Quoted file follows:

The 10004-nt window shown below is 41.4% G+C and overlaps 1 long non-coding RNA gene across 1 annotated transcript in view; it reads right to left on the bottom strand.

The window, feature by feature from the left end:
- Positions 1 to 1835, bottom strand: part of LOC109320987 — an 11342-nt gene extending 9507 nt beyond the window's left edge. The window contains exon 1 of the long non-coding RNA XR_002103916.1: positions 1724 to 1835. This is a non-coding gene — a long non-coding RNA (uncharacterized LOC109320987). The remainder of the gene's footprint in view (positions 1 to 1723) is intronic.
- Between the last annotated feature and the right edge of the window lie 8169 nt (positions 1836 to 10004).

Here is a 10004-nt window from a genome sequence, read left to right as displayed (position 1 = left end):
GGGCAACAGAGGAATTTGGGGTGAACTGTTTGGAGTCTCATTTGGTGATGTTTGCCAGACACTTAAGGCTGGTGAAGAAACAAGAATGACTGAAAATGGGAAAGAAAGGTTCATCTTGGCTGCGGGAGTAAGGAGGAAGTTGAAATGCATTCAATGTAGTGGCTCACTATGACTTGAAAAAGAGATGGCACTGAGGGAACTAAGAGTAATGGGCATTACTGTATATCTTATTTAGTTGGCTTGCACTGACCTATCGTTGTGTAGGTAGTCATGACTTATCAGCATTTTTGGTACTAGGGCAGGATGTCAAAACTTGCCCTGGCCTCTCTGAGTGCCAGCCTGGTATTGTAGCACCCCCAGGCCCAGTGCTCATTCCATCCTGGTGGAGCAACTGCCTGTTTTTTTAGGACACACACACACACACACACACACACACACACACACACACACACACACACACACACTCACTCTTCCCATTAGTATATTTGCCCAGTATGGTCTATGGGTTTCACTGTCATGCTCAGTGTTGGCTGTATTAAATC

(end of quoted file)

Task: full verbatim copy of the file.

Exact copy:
The 10004-nt window shown below is 41.4% G+C and overlaps 1 long non-coding RNA gene across 1 annotated transcript in view; it reads right to left on the bottom strand.

The window, feature by feature from the left end:
- Positions 1 to 1835, bottom strand: part of LOC109320987 — an 11342-nt gene extending 9507 nt beyond the window's left edge. The window contains exon 1 of the long non-coding RNA XR_002103916.1: positions 1724 to 1835. This is a non-coding gene — a long non-coding RNA (uncharacterized LOC109320987). The remainder of the gene's footprint in view (positions 1 to 1723) is intronic.
- Between the last annotated feature and the right edge of the window lie 8169 nt (positions 1836 to 10004).

Here is a 10004-nt window from a genome sequence, read left to right as displayed (position 1 = left end):
GGGCAACAGAGGAATTTGGGGTGAACTGTTTGGAGTCTCATTTGGTGATGTTTGCCAGACACTTAAGGCTGGTGAAGAAACAAGAATGACTGAAAATGGGAAAGAAAGGTTCATCTTGGCTGCGGGAGTAAGGAGGAAGTTGAAATGCATTCAATGTAGTGGCTCACTATGACTTGAAAAAGAGATGGCACTGAGGGAACTAAGAGTAATGGGCATTACTGTATATCTTATTTAGTTGGCTTGCACTGACCTATCGTTGTGTAGGTAGTCATGACTTATCAGCATTTTTGGTACTAGGGCAGGATGTCAAAACTTGCCCTGGCCTCTCTGAGTGCCAGCCTGGTATTGTAGCACCCCCAGGCCCAGTGCTCATTCCATCCTGGTGGAGCAACTGCCTGTTTTTTTAGGACACACACACACACACACACACACACACACACACACACACACACACACACACACACTCACTCTTCCCATTAGTATATTTGCCCAGTATGGTCTATGGGTTTCACTGTCATGCTCAGTGTTGGCTGTATTAAATC